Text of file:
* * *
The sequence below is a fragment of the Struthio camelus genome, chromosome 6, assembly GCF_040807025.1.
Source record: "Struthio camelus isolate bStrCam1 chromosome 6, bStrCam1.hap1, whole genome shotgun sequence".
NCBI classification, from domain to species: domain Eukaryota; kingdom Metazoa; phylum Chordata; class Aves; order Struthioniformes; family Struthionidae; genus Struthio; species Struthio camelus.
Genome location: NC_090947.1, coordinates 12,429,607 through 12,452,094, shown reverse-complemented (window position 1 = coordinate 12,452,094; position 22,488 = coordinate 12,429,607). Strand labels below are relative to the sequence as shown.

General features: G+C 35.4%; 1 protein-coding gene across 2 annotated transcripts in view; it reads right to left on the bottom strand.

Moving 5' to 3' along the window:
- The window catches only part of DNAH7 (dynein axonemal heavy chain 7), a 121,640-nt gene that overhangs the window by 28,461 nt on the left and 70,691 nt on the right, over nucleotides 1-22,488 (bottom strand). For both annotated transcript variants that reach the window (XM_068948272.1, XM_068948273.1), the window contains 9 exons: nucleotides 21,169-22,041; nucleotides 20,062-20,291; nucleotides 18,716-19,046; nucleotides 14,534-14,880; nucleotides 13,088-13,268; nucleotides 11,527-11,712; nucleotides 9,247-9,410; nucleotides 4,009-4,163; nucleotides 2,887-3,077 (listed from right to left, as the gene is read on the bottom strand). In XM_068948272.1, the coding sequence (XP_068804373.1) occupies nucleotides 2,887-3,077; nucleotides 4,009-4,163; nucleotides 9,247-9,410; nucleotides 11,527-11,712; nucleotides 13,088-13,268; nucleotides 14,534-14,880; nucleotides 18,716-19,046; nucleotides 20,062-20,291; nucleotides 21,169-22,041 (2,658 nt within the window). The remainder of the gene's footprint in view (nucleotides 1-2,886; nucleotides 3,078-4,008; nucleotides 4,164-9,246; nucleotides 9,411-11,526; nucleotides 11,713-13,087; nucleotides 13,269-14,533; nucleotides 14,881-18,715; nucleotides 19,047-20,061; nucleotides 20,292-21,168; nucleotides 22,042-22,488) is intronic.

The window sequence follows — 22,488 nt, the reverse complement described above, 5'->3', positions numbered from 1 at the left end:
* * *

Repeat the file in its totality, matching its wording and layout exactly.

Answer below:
The sequence below is a fragment of the Struthio camelus genome, chromosome 6, assembly GCF_040807025.1.
Source record: "Struthio camelus isolate bStrCam1 chromosome 6, bStrCam1.hap1, whole genome shotgun sequence".
NCBI classification, from domain to species: domain Eukaryota; kingdom Metazoa; phylum Chordata; class Aves; order Struthioniformes; family Struthionidae; genus Struthio; species Struthio camelus.
Genome location: NC_090947.1, coordinates 12,429,607 through 12,452,094, shown reverse-complemented (window position 1 = coordinate 12,452,094; position 22,488 = coordinate 12,429,607). Strand labels below are relative to the sequence as shown.

General features: G+C 35.4%; 1 protein-coding gene across 2 annotated transcripts in view; it reads right to left on the bottom strand.

Moving 5' to 3' along the window:
- The window catches only part of DNAH7 (dynein axonemal heavy chain 7), a 121,640-nt gene that overhangs the window by 28,461 nt on the left and 70,691 nt on the right, over nucleotides 1-22,488 (bottom strand). For both annotated transcript variants that reach the window (XM_068948272.1, XM_068948273.1), the window contains 9 exons: nucleotides 21,169-22,041; nucleotides 20,062-20,291; nucleotides 18,716-19,046; nucleotides 14,534-14,880; nucleotides 13,088-13,268; nucleotides 11,527-11,712; nucleotides 9,247-9,410; nucleotides 4,009-4,163; nucleotides 2,887-3,077 (listed from right to left, as the gene is read on the bottom strand). In XM_068948272.1, the coding sequence (XP_068804373.1) occupies nucleotides 2,887-3,077; nucleotides 4,009-4,163; nucleotides 9,247-9,410; nucleotides 11,527-11,712; nucleotides 13,088-13,268; nucleotides 14,534-14,880; nucleotides 18,716-19,046; nucleotides 20,062-20,291; nucleotides 21,169-22,041 (2,658 nt within the window). The remainder of the gene's footprint in view (nucleotides 1-2,886; nucleotides 3,078-4,008; nucleotides 4,164-9,246; nucleotides 9,411-11,526; nucleotides 11,713-13,087; nucleotides 13,269-14,533; nucleotides 14,881-18,715; nucleotides 19,047-20,061; nucleotides 20,292-21,168; nucleotides 22,042-22,488) is intronic.

The window sequence follows — 22,488 nt, the reverse complement described above, 5'->3', positions numbered from 1 at the left end: